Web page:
stories and personalities are more compelling then Charlotte, who would
traditionally be the one for the audience to identify with. There’s
Sam (Bill McGhee), an incredibly sweet man whose botched brain surgery
has rendered him as a mental child. (Not entirely unlike Lenny from Steinback’s
classic American novel Of Mice and Men.) Then there is Harriet (the incredible
Camilla Carr), who is violently obsessed with taking care of her “baby,”
Judge Oliver W. Cameron (Gene Ross), whose entire existence revolves around
his past profession, Allyson (Betty Chandler, who bears a slight resemblance
to Linda Lovelace), a former prostitute and current love starved nymphomaniac,
Danny (Jessie Kirby) an incredibly annoying and immature young man, the
shook up war veteran Sergeant Jaffee (Hugh Feagin), the mute and at times
feral young girl Jennifer (Harryette Warren) and the strange old lady,
Mrs. Callingham (Rhea MacAdams.) (On a bit of a side note, the entire
cast is excellent and very organic here. Especially Bill McGhee, who was
also in Larry Buchanan’s rare cult film, “High Yellow.”
MORE BIO FUN - S.F. BROWNRIGG served in the United States Army from 1961-62.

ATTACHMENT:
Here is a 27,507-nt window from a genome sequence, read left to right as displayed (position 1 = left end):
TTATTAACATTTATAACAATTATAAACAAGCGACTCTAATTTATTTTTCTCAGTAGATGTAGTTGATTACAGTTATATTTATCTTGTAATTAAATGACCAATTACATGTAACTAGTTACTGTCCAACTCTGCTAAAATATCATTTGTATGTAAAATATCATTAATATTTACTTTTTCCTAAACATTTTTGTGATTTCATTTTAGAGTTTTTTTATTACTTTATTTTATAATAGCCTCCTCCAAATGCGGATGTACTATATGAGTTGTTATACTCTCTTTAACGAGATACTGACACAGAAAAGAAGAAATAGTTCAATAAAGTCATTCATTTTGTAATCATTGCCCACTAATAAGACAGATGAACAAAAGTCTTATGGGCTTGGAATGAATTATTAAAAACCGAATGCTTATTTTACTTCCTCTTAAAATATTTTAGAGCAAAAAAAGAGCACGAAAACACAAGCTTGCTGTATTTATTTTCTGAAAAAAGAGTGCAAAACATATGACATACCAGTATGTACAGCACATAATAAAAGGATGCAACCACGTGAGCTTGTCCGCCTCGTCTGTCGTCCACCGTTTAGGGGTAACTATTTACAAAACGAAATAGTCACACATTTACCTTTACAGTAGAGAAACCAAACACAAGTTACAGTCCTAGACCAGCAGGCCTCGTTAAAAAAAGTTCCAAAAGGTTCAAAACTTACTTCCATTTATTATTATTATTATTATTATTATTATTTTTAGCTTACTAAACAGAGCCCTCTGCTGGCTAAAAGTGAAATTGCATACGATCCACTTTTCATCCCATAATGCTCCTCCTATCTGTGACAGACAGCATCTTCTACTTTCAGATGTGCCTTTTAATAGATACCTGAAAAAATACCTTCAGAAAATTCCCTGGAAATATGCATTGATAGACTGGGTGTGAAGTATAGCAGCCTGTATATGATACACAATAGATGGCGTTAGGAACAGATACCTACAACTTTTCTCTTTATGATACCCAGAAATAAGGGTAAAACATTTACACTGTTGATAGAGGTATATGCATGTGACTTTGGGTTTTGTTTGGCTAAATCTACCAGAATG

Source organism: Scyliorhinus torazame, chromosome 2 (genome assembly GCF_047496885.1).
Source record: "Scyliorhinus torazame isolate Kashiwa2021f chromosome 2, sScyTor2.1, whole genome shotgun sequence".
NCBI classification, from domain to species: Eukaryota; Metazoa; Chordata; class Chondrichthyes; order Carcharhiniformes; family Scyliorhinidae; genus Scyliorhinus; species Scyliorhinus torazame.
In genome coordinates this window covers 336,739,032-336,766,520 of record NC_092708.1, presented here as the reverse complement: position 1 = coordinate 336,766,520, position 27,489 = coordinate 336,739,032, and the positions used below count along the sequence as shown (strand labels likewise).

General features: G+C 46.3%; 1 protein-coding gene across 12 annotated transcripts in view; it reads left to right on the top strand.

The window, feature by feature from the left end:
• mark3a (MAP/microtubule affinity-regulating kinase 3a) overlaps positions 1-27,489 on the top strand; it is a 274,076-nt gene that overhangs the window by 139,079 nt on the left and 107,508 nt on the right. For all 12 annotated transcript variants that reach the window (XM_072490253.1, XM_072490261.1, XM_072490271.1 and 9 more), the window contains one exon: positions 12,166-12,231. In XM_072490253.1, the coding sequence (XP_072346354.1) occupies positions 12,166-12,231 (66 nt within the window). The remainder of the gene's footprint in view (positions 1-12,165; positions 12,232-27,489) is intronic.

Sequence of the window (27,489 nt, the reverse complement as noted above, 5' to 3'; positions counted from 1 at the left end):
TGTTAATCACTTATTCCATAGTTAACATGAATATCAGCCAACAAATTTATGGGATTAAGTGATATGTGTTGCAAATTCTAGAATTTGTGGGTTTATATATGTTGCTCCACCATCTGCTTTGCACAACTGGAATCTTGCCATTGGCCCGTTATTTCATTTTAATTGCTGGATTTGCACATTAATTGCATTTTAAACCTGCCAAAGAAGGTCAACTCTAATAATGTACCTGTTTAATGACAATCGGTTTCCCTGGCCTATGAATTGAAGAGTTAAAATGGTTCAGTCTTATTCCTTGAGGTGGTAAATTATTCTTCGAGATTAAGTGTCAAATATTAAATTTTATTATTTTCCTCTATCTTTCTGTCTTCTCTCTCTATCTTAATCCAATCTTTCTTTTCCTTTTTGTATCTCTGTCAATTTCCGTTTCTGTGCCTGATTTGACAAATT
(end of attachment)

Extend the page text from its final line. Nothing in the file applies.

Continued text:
“Scum of the Earth” aka “Poor White Trash II” (The video Cinefear offers also includes a rare, TV trailer not seen on any other trailer compilations, and believe us, this one has to be seen to be believed), opens up like your standard backwoods 70’s era slasher film. An attractive and young couple arrives at a log cabin by the lake. Everything is near idyllic, with some playful flirting and her reminiscing about how her family would come to the same cabin many years ago. But paradise is fleeting as a mysterious figure with an axe brutally murders Paul (Joel Colodner), leaving a traumatized and terrified Helen (Norma Moore) to flee into the dark mouth of the woods. The credits roll and Helen runs, all to the tune of an incredibly creepy country song called “Death is a Family Affair.” Indeed it is.
While running, Helen nearly runs into the looming figure of one Odis Pickett (in a brilliant and absolutely terrifying performance by regular Gene Ross). Despite Odis’s none too subtle advances and more than likely wild animal scent, Helen agrees to go with him to his house. All in the hopes of having access to a phone, so she can call in for help.
They arrive at the Pickett homestead where Odis’s good hearted, meek, and heavily pregnant young wife Emmy (Ann Stafford), sassy daughter (Camilla Carr) and mongoloid son Bo (Charlie Dell) wait. Much to Helen’s natural chagrin, she finds out that there is no phone there and that the only nearby phone is at a house filled with nothing but hillbilly men who are more than likely woman-hungry. Not that being cooped up with an overly eager and progressively boozier Odis is much better, but with the killer still loose somewhere in the night and the sweet consolation by Emmy, Helen reluctantly agrees to stay for the night.